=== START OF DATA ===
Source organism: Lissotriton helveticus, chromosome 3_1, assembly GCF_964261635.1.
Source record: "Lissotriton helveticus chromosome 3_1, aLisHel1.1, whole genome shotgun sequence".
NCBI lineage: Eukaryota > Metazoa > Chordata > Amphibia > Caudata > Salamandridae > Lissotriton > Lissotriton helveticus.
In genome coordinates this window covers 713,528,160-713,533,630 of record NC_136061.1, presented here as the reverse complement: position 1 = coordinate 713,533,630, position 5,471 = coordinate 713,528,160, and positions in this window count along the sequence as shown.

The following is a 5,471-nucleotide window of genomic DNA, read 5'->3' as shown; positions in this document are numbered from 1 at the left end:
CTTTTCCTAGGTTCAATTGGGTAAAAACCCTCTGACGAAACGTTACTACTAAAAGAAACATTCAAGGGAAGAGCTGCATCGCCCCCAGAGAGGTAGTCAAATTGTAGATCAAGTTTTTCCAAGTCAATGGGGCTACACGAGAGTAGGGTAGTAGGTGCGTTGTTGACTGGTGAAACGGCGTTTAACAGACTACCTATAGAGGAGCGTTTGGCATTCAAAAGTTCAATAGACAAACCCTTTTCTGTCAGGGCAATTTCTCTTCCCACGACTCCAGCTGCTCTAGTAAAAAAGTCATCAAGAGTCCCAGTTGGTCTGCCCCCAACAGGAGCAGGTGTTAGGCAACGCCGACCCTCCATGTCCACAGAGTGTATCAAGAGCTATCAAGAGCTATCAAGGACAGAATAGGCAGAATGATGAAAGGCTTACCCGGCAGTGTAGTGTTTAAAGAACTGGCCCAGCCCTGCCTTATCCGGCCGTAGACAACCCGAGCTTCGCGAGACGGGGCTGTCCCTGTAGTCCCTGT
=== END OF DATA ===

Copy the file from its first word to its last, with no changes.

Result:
Source organism: Lissotriton helveticus, chromosome 3_1, assembly GCF_964261635.1.
Source record: "Lissotriton helveticus chromosome 3_1, aLisHel1.1, whole genome shotgun sequence".
NCBI lineage: Eukaryota > Metazoa > Chordata > Amphibia > Caudata > Salamandridae > Lissotriton > Lissotriton helveticus.
In genome coordinates this window covers 713,528,160-713,533,630 of record NC_136061.1, presented here as the reverse complement: position 1 = coordinate 713,533,630, position 5,471 = coordinate 713,528,160, and positions in this window count along the sequence as shown.

The following is a 5,471-nucleotide window of genomic DNA, read 5'->3' as shown; positions in this document are numbered from 1 at the left end:
CTTTTCCTAGGTTCAATTGGGTAAAAACCCTCTGACGAAACGTTACTACTAAAAGAAACATTCAAGGGAAGAGCTGCATCGCCCCCAGAGAGGTAGTCAAATTGTAGATCAAGTTTTTCCAAGTCAATGGGGCTACACGAGAGTAGGGTAGTAGGTGCGTTGTTGACTGGTGAAACGGCGTTTAACAGACTACCTATAGAGGAGCGTTTGGCATTCAAAAGTTCAATAGACAAACCCTTTTCTGTCAGGGCAATTTCTCTTCCCACGACTCCAGCTGCTCTAGTAAAAAAGTCATCAAGAGTCCCAGTTGGTCTGCCCCCAACAGGAGCAGGTGTTAGGCAACGCCGACCCTCCATGTCCACAGAGTGTATCAAGAGCTATCAAGAGCTATCAAGGACAGAATAGGCAGAATGATGAAAGGCTTACCCGGCAGTGTAGTGTTTAAAGAACTGGCCCAGCCCTGCCTTATCCGGCCGTAGACAACCCGAGCTTCGCGAGACGGGGCTGTCCCTGTAGTCCCTGT